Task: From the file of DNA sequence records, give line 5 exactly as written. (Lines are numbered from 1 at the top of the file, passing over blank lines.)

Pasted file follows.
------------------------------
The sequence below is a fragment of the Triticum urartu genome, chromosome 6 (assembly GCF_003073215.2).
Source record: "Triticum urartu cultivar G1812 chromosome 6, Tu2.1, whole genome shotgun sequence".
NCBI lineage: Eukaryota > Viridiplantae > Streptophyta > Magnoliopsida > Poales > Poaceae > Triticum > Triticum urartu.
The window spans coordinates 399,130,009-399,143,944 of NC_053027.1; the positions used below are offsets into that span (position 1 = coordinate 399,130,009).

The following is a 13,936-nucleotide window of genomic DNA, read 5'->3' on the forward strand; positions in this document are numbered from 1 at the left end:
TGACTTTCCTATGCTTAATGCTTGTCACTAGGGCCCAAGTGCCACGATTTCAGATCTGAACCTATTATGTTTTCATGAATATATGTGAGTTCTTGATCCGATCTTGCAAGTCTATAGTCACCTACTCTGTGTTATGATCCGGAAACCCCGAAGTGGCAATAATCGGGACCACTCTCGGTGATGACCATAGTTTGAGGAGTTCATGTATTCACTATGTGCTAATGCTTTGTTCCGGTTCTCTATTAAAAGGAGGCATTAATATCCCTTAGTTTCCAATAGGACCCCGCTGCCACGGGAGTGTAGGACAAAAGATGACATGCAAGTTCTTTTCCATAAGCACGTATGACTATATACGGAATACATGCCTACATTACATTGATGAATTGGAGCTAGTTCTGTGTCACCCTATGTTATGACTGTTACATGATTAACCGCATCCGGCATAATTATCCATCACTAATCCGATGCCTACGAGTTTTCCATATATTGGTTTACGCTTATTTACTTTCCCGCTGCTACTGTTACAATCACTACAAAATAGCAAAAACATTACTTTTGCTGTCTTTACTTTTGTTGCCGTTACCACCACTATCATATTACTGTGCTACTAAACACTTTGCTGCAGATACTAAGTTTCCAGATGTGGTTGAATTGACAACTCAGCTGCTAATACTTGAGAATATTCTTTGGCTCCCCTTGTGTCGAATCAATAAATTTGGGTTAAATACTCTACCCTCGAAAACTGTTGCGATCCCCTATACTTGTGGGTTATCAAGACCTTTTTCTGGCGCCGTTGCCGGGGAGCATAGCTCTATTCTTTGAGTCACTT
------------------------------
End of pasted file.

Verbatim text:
The following is a 13,936-nucleotide window of genomic DNA, read 5'->3' on the forward strand; positions in this document are numbered from 1 at the left end: